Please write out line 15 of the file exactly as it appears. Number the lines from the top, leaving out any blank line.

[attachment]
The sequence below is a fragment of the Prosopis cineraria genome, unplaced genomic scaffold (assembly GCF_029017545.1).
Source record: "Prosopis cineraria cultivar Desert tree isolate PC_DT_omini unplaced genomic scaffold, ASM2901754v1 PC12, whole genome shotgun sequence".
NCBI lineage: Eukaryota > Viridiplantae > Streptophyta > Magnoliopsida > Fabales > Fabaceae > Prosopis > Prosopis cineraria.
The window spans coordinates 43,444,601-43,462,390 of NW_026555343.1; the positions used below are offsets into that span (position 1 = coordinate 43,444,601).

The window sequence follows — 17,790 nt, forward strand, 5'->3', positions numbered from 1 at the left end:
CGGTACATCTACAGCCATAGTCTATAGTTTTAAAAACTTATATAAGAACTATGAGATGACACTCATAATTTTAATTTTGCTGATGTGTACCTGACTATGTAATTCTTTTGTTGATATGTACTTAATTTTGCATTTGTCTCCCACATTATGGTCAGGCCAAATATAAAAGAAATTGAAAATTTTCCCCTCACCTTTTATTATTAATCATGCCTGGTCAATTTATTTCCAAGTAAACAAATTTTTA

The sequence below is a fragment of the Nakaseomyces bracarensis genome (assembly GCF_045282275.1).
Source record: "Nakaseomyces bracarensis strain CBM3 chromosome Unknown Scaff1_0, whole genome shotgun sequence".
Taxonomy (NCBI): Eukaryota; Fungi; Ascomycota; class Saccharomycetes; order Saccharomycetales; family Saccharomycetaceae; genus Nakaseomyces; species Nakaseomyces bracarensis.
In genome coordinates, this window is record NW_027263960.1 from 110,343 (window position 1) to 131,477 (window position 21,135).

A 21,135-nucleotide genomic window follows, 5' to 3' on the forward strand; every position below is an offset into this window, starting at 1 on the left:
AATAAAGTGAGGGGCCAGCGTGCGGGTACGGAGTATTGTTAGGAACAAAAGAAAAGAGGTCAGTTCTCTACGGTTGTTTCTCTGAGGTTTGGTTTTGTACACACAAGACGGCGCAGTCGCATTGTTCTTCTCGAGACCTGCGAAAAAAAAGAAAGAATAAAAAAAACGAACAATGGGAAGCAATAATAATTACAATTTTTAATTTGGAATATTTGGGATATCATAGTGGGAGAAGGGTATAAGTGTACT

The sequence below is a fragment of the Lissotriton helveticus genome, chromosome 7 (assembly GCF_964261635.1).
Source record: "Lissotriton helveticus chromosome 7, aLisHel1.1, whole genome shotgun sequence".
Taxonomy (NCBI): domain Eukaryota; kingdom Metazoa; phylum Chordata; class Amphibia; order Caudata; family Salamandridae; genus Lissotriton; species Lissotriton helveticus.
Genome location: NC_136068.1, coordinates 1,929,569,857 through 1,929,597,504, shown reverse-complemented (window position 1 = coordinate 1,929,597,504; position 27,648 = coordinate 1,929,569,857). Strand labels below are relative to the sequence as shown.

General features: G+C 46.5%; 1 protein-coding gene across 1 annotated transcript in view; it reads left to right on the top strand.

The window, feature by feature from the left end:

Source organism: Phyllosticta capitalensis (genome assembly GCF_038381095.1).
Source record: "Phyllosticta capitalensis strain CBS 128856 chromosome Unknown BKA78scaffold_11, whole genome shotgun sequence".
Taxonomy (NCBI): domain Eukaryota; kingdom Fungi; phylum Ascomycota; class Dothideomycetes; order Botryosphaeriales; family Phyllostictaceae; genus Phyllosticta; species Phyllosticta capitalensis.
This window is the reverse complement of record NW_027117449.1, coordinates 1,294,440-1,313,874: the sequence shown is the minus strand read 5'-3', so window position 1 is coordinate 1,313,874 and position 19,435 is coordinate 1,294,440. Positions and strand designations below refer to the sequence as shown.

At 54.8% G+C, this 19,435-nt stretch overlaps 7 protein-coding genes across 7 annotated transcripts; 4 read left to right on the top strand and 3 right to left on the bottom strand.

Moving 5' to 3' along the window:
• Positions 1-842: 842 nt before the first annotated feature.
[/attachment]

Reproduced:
Taxonomy (NCBI): domain Eukaryota; kingdom Metazoa; phylum Chordata; class Amphibia; order Caudata; family Salamandridae; genus Lissotriton; species Lissotriton helveticus.